- What is the definition of a facility? For example, does a single facility include only site buildings connected by similar operations? Can a single facility include buildings across town?
- What is a cessation of operations at a facility? For example, must all or substantially all facility operations stop for a permanent cessation to occur? What is the cessation date if operations diminish in stages and over an extended period of time?
- How is the three-year lookback applied? For example, are voluntary service terminations within the three-year lookback included or excluded in the calculation? Does the amount of time separating the service termination and the permanent cessation affect the analysis of whether the separation is sufficiently related?
Issues Requiring Further Clarification to Pay Liability
The statute now includes an alternative method to satisfy Section 4062(e) liability, by allowing a plan sponsor to make additional contributions to its defined benefit plan over a seven-year period. Although the alternative liability method is likely to be more favorable for a plan sponsor than the original statutory method, the PBGC's recent guidance fails to address many of the open questions related to this alternative method, including questions related to election and payment timing. To use the alternative liability method, a plan sponsor must make an election no later than 30 days after the earlier of: (1) the date the sponsor notifies the PBGC of the substantial cessation of operations, or (2) the date the PBGC determines that a substantial cessation of operations occurred. Questions related to these rules include:
- When does the PBGC determine that a cessation has occurred? For example, is the cessation date the date of an initial determination, which is subject to internal review, or is it the date of a final determination that can be appealed to a US district court?
- Can or should a plan sponsor make a conditional election under the alternative liability payment method? For example, to ensure compliance with the 30-day election period, can a sponsor of a defined benefit plan make a conditional election of the alternative method while the sponsor further investigates facts, or make a precautionary election in case its defined benefit plan funding later falls below the ERISA Section 4062(e) exemption level?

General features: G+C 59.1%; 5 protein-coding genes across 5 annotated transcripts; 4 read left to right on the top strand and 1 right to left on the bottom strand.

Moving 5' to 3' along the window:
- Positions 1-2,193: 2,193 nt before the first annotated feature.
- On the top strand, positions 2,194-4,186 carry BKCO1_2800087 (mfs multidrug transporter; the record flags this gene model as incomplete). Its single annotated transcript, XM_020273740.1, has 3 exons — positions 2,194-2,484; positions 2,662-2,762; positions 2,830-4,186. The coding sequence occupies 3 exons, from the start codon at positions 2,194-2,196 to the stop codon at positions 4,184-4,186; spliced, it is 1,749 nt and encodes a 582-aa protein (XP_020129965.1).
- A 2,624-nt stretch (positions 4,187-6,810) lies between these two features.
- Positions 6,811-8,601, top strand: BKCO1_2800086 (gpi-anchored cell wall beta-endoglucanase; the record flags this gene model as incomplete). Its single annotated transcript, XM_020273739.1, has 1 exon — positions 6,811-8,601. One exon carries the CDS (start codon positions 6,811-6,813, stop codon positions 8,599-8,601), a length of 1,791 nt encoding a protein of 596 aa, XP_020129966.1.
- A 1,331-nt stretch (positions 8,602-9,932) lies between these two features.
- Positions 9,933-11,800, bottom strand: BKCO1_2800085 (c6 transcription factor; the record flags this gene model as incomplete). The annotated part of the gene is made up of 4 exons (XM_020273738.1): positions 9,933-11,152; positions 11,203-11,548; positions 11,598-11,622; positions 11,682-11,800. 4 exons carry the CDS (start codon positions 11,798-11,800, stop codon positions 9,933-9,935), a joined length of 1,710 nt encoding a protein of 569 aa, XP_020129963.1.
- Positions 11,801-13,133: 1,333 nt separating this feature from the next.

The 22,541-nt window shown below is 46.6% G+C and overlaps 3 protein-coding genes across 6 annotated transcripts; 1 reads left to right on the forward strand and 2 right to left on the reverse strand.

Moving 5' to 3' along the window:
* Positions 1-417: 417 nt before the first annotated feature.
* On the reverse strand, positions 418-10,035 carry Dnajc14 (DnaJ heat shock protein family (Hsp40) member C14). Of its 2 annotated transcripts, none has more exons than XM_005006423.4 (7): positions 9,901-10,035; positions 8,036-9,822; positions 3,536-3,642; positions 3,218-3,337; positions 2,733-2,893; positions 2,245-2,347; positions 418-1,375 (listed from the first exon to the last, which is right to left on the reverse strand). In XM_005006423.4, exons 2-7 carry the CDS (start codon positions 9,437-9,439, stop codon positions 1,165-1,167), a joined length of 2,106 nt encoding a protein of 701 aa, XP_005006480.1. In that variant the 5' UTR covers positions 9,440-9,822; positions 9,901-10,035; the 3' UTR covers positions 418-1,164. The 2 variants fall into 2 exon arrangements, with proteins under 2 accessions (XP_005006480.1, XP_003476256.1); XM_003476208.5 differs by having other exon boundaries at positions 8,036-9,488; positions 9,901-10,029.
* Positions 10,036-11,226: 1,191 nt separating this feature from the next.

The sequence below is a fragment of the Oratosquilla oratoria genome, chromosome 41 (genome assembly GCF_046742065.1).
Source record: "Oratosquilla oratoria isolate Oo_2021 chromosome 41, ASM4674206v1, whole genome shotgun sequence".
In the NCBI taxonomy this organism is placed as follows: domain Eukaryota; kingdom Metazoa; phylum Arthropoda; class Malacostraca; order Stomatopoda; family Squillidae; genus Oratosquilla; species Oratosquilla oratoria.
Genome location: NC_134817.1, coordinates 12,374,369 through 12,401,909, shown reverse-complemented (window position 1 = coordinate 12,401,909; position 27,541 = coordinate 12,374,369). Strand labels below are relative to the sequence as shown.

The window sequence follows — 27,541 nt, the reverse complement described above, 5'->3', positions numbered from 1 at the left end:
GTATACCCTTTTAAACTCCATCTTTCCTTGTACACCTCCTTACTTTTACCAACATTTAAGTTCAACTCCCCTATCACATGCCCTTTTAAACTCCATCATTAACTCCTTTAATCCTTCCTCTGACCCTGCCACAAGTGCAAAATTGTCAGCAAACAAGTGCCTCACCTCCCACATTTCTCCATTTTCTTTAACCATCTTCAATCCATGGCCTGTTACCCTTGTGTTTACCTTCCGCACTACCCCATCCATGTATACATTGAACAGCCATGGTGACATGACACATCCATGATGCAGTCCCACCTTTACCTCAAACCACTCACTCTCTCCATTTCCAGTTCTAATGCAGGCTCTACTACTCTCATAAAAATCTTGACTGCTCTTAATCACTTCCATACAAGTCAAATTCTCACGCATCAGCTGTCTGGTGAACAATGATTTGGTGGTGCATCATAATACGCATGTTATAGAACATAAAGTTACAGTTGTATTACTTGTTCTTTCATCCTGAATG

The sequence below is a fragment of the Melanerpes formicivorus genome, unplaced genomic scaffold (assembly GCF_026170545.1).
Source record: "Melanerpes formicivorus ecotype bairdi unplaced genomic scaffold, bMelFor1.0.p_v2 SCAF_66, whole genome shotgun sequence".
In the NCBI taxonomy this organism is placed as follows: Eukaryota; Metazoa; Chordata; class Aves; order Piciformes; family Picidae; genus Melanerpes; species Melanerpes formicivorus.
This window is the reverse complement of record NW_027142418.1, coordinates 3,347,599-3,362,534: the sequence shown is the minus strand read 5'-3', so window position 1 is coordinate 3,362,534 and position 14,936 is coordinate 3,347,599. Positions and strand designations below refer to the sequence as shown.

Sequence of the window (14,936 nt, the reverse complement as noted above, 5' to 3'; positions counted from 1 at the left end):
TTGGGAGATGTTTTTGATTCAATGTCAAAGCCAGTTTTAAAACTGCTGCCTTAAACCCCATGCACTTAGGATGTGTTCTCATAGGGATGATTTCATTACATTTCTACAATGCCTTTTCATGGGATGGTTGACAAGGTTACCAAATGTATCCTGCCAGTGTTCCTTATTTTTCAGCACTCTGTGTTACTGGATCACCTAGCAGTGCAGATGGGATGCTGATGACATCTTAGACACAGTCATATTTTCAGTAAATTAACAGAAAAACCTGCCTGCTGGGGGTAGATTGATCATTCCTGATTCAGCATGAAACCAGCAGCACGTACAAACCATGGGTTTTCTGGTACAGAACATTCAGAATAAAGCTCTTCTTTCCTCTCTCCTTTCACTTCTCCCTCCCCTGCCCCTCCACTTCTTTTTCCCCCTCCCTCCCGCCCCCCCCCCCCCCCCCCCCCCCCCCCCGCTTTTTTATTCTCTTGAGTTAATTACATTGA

- How does the seven-year payment obligation apply? For example, how does the seven-year payment obligation apply when an employer begins alternative liability payments, and it is later determined that the payment amount should be higher? Does a plan sponsor need to continue making alternative liability payments after it has appealed the matter to a district court and the matter is being litigated?
Planning Considerations in Transactions, Restructurings and Cessations
Given the complexity of ERISA Section 4062(e) and its potential liabilities for defined benefit plans, plan sponsors should engage in transaction or restructuring pre-planning and post-planning with counsel to avoid liability surprises. Some of the ways to avoid such liability could include: (1) making additional contributions to the defined benefit plan, (2) changing the plan year in which a cessation of operations occurs, (3) considering ways to preserve jobs and to reduce the number of separated employees included in the ERISA Section 4062(e) calculation, or (4) transferring retirement plan assets and liabilities to a buyer. In addition, plan sponsors should consider whether an ERISA Section 4062(e) liability event triggers reporting under its line of credit or other loan agreements.
New information on PBGC's website is helpful but does not provide quite as much insight under ERISA Section 4062(e) as plan sponsors and practitioners had hoped. Unfortunately, many significant questions about PBGC's interpretation and enforcement of the statute remain unanswered. In light of the complexity and potential liabilities of ERISA Section 4062(e) for sponsors of defined benefit plans, pre-planning and post-planning with experienced employee benefit counsel remains critical for any restructurings, downsizings or transactions.
The content of this article is intended to provide a general guide to the subject matter. Specialist advice should be sought about your specific circumstances.